Liver disease: NHS Doctor talks about link with alcohol
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Fatty liver disease refers to the presence of fatty deposits in the liver that set the stage for a host of life-threatening illnesses if left unstopped. The condition has been dubbed the “silent” liver disease because patients rarely present with overt symptoms. Some subtle changes in the breath, however, may be a telltale sign that the condition is already “advanced”.
Hepatic encephalopathy refers to changes in the brain that occur in patients with advanced or sudden fatty liver disease.
The liver’s role revolves mainly around breaking down potentially damaging substances so that they don’t harm the body.
When the liver is damaged and is unable to carry out this function, toxic compounds enter the bloodstream and cause a reaction.
This process triggers an episode of hepatic encephalopathy, which manifests through an array of symptoms, ranging from mild to severe.
READ MORE: Fatty liver disease: Signs when you go to the toilet that need ‘urgent medical attention’
Sufferers will notice changes in both their physical and mental function, with key signs including confusion, forgetfulness, poor judgement and poor concentration.
Early symptoms will also include a stale or sweet odour on the breath.
Studies investigating the link between breath and liver disease believe bad-smelling breath could result from the liver failing to correctly metabolise sulphur-containing compounds.
Metabolic changes that result in bad breath are usually indicative of late-stage liver disease.
More recent studies, however, have determined that the smell is linked to an increase of dimethyl sulphide in exhaled air.
Other compounds linked to advanced liver conditions have included ethanol and short-chain alkanes such as ethane and pentane.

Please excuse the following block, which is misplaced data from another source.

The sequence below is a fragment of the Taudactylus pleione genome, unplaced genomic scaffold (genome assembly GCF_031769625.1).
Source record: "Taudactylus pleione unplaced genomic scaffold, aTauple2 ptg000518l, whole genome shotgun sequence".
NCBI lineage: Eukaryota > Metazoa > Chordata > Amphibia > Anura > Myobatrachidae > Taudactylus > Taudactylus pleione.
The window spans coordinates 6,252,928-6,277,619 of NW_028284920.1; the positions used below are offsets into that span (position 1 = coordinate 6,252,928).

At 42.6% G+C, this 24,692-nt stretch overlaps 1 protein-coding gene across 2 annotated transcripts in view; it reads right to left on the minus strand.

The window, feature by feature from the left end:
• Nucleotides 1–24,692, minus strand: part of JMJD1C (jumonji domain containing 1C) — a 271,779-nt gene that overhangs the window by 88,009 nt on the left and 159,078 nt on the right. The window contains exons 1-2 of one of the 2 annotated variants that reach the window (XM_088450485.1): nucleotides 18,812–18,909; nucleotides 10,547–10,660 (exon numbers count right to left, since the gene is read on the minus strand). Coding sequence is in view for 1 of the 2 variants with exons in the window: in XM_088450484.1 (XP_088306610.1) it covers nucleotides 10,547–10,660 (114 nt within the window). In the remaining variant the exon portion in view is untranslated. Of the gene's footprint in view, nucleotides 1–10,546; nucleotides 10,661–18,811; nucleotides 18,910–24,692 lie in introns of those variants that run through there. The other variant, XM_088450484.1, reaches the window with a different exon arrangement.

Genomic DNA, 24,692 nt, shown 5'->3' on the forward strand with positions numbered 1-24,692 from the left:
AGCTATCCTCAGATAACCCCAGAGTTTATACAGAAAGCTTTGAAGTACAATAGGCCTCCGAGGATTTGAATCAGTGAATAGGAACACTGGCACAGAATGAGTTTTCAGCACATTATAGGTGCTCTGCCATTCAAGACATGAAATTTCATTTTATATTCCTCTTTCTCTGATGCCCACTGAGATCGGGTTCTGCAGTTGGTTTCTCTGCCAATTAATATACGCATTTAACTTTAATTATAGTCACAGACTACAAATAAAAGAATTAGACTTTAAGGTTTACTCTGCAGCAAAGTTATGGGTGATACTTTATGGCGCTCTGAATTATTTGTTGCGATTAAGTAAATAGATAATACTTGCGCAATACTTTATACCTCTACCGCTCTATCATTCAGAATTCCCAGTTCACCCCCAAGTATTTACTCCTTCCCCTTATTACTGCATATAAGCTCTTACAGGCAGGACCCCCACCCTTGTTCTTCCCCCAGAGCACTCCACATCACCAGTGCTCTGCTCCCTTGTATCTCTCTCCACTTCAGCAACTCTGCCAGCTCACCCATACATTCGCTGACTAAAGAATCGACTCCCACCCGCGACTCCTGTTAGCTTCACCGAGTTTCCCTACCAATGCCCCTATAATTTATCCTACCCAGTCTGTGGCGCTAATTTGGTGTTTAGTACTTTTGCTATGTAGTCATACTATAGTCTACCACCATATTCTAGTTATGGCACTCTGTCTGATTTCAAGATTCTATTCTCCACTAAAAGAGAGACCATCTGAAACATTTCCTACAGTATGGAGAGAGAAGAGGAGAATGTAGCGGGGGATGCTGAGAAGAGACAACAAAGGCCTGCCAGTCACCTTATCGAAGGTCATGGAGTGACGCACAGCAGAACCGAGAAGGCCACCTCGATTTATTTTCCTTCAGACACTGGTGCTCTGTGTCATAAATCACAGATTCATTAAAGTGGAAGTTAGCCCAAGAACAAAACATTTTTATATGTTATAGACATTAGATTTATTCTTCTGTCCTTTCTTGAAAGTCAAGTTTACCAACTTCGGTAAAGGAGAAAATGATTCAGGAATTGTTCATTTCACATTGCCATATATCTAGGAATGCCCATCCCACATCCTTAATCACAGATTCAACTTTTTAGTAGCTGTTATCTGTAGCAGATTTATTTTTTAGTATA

Causes of fatty liver disease
Non-alcoholic fatty liver disease is often caused by obesity.
If left untreated, the condition can lead to several other health complications including cancer and cirrhosis – or scarring of the liver.
If the condition is picked in the early stages, it can be prevented from getting worse and damage can still be reversed.
Researchers recently warned that the condition is growing to epidemic proportions after they found that 20 percent of 24-years olds in England had fatty deposits in the liver.
Half of those individuals had the severe form of the condition, the experts added.
Vanessa Hebitch, of the British Liver Trust, said earlier this year that greater awareness of the risk factors of NAFLD was needed.
She explained: “At the moment the majority of patients with this serious disease are not picked up until a late stage when the liver is so severely damaged it is too late for effective intervention.”
A study earlier this year suggested that influences in the womb may play an important role in increasing the risk of developing fatty liver disease.
Researchers found that obesity in mothers before pregnancy, in particular, was associated with just over twice the risk of their children going on to develop the condition.
“Any research such as this that sheds light on the causes and can potentially improve early detection in the future is important,” added Hebitch.
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